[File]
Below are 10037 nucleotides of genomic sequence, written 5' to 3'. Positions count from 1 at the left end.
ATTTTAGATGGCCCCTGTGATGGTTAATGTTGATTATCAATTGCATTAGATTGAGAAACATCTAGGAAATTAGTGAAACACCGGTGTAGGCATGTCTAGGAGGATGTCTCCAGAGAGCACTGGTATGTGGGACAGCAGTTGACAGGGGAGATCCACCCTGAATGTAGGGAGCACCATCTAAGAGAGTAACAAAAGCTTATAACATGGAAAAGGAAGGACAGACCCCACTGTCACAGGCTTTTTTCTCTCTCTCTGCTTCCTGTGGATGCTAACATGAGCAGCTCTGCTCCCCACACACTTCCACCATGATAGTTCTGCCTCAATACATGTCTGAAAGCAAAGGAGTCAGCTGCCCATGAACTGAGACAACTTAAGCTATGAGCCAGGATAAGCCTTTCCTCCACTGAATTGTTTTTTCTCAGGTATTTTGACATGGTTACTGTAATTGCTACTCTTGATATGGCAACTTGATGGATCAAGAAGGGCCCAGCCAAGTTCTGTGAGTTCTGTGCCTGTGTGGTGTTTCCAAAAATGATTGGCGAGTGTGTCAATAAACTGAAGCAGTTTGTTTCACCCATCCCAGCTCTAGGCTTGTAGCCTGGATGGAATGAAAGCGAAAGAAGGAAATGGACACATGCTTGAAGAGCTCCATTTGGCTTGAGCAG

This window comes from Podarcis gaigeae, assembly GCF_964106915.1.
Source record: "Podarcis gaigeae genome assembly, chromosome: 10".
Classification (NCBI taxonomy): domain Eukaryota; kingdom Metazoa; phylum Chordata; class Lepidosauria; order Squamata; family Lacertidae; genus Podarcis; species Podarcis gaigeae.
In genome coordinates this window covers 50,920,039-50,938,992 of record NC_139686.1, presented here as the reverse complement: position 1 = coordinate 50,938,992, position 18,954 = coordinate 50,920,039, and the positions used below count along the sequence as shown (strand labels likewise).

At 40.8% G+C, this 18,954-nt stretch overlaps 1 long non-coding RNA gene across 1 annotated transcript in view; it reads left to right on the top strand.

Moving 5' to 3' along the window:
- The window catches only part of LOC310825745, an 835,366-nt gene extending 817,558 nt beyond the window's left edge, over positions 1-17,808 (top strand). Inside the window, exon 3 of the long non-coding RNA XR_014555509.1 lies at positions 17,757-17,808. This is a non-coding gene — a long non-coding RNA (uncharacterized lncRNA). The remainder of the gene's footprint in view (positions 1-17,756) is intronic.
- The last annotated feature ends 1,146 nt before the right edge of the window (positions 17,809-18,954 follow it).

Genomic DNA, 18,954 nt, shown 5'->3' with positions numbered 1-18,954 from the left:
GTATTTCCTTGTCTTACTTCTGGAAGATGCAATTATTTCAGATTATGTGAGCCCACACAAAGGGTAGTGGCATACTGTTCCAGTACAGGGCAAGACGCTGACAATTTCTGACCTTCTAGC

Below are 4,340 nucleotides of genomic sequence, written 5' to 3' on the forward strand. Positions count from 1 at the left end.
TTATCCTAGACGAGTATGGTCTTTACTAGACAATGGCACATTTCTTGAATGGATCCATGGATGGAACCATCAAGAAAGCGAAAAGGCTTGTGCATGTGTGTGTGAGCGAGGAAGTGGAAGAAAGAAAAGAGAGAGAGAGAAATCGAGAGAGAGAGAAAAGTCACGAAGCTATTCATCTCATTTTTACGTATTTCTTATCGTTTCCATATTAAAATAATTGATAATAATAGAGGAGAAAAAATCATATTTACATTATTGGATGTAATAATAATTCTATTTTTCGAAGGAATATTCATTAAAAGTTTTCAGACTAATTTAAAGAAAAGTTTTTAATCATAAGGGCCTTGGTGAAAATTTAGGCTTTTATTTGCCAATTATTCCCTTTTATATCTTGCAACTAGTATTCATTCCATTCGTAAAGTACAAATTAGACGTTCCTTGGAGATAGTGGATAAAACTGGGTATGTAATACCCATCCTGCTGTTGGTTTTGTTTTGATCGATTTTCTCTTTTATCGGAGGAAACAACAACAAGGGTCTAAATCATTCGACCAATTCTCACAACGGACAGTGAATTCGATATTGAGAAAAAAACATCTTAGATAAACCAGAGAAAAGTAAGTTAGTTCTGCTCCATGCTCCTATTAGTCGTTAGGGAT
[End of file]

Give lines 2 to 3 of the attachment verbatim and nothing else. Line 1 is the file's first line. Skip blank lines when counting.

ATTTTAGATGGCCCCTGTGATGGTTAATGTTGATTATCAATTGCATTAGATTGAGAAACATCTAGGAAATTAGTGAAACACCGGTGTAGGCATGTCTAGGAGGATGTCTCCAGAGAGCACTGGTATGTGGGACAGCAGTTGACAGGGGAGATCCACCCTGAATGTAGGGAGCACCATCTAAGAGAGTAACAAAAGCTTATAACATGGAAAAGGAAGGACAGACCCCACTGTCACAGGCTTTTTTCTCTCTCTCTGCTTCCTGTGGATGCTAACATGAGCAGCTCTGCTCCCCACACACTTCCACCATGATAGTTCTGCCTCAATACATGTCTGAAAGCAAAGGAGTCAGCTGCCCATGAACTGAGACAACTTAAGCTATGAGCCAGGATAAGCCTTTCCTCCACTGAATTGTTTTTTCTCAGGTATTTTGACATGGTTACTGTAATTGCTACTCTTGATATGGCAACTTGATGGATCAAGAAGGGCCCAGCCAAGTTCTGTGAGTTCTGTGCCTGTGTGGTGTTTCCAAAAATGATTGGCGAGTGTGTCAATAAACTGAAGCAGTTTGTTTCACCCATCCCAGCTCTAGGCTTGTAGCCTGGATGGAATGAAAGCGAAAGAAGGAAATGGACACATGCTTGAAGAGCTCCATTTGGCTTGAGCAG

This window comes from Podarcis gaigeae, assembly GCF_964106915.1.